Article by Mary O’Connor, ’21:
Kellenberg Memorial has opened up its newly-installed lab doors to the class of 2021. Starting January 14, the senior class began its rotation of lab days, beginning with cohorts A3 and C1.
Four completely remodeled laboratories, one for each study of lab-heavy science covered in Kellenberg, including Kellenberg’s science seminar course, awaited eager students that Thursday.
Virtual students followed along through special conferences to observe in-person students as they traveled to and from each new lab, gathering data and testing new equipment in a total of four experiments.
“One lab that I did with my group involved demonstrating gravitational potential energy, in which we attached a weight to an angled and weighted cart, released it, and timed it to see how fast it went. Then, using the mass of the object, acceleration of gravity, and height of the slope, we could calculate the potential energy of the object,” said James Sprizzo.
In another experiment, Kellenberg’s young scientists observed Newton’s Third Law of Motion using balloon rockets. Marc Scocca remarked on the ease with which this experiment was done thanks to the new lab layout. “…Most labs used these movable tables which can be set up for specific experiments. For instance, in one lab we needed to measure the speed and distance of a balloon traveling, so the teacher was able to set up the tables in a way that was conducive to that experiment.”
All labs are equipped with updated televisions with webcams. Emily Uzcha commented on these additions, calling them a “significant improvement,” noting that they guarantee a clear view to all parts of the room of teacher demonstrations.
To sum up, how the lab experience was received, Clara Ambrosino gave her excited thoughts.
“Overall I believe the labs are so cool and Kellenberg has truly done some really amazing work on them!”
Meaghan O’Keefe, Co-President of Science Olympiad, offered her opinion on the laboratory remodeling.
“I have been doing Science Olympiad since the sixth grade, so I was very familiar with the old labs. I believe Kellenberg did a great job creating these renovations with the interests of the Science Olympiad club in mind. The layout was designed to allow for increased collaboration between team members, whether they are taking a practice test together, performing experiments, or building machines. There is a more professional look that I hope will set the tone for my team as we start up our after-school meetings again.”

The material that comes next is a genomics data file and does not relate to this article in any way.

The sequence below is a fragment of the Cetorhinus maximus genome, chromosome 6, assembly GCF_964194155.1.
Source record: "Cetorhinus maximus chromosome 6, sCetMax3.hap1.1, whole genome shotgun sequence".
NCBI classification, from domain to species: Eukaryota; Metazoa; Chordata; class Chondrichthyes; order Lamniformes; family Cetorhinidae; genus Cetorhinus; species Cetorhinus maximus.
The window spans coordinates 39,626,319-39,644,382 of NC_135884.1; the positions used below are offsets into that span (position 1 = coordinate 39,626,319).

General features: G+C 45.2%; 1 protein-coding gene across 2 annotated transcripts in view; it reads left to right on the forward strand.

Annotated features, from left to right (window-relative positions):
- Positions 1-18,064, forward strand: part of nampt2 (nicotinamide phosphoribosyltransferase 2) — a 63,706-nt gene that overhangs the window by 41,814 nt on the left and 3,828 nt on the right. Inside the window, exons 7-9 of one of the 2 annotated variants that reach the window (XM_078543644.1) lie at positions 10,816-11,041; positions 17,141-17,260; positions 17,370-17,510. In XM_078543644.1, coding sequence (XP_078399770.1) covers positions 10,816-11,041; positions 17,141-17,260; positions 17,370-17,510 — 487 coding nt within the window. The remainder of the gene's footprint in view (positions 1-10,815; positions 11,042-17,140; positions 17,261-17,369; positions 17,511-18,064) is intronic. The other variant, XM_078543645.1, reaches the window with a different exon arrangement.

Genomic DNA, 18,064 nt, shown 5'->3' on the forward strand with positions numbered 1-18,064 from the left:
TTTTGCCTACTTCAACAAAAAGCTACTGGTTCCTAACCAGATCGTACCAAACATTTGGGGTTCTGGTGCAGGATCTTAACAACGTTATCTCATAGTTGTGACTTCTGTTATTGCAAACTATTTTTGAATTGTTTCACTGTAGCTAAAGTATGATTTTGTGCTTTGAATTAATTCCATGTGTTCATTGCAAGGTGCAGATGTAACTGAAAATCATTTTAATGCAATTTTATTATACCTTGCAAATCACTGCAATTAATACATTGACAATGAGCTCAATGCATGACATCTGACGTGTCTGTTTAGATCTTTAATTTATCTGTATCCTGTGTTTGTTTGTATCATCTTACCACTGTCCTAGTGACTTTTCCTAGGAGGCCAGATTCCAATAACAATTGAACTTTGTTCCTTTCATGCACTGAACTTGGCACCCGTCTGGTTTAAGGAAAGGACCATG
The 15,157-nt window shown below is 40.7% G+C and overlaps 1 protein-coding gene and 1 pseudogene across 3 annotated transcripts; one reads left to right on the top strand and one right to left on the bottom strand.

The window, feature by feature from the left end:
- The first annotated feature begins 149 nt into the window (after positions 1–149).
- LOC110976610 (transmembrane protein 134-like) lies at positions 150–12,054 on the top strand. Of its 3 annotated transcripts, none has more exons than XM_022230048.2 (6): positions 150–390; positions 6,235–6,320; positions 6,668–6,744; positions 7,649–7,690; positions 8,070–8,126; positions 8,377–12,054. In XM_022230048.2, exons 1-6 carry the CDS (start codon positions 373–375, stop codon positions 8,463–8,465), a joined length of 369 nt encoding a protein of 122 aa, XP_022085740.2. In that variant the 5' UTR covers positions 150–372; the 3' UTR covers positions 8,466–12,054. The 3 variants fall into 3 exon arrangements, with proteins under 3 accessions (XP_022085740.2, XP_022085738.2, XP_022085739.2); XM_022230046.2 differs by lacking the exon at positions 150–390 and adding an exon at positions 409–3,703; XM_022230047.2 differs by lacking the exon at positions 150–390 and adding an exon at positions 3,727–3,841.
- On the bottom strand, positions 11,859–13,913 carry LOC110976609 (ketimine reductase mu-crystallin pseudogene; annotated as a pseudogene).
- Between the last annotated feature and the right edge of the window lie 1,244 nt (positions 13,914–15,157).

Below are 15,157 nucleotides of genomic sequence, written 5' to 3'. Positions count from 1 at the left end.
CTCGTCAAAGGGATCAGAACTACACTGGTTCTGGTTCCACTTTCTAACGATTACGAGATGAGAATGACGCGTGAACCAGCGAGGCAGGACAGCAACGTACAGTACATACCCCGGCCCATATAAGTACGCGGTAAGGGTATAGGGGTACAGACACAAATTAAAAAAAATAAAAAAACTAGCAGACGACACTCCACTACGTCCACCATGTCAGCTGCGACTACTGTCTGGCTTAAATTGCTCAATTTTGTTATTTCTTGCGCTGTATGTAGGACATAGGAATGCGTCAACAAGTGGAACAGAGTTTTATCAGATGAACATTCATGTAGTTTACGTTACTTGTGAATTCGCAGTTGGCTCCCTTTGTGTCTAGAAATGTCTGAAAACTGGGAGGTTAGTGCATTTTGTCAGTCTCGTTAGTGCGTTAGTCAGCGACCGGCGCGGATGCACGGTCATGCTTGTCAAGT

“Co-President Julia Zacharsky also shared her optimistic sentiments towards the renovations. “I think these labs will greatly benefit the future of Science Olympiad. Having new, updated equipment will help our team prepare for competitions and enhance the building and studying experience. Having a lab suited specifically for seminar classes and Science Olympiad caters to all of our team’s needs and will definitely be useful for the future of the club.”
With large quantities of books and manuals, as well as impressive models built specifically for competition, Science Olympiad often had trouble containing its array of work material (and award material!) within its confines. One aspect that all club members mentioned was the newfound storage space within each lab.
Marc, Co-Captain of Science Olympiad’s “B Team,” explained, “The Science Olympiad lab is especially unique because it was designed with the use of the team in mind. One thing we
always need is storage space, and the designers of the lab included a cabinet pretty much anywhere it could be.”
James agreed, saying, “With more storage space, students should be able to easily store their projects and notes and know where to find them.”
Overall, Kellenberg is alight with enthusiasm from all students over the lab remodeling, and Firebirds with aspirations in science (or just aspirations in checking out cool new tech) have much to be excited for in the coming years.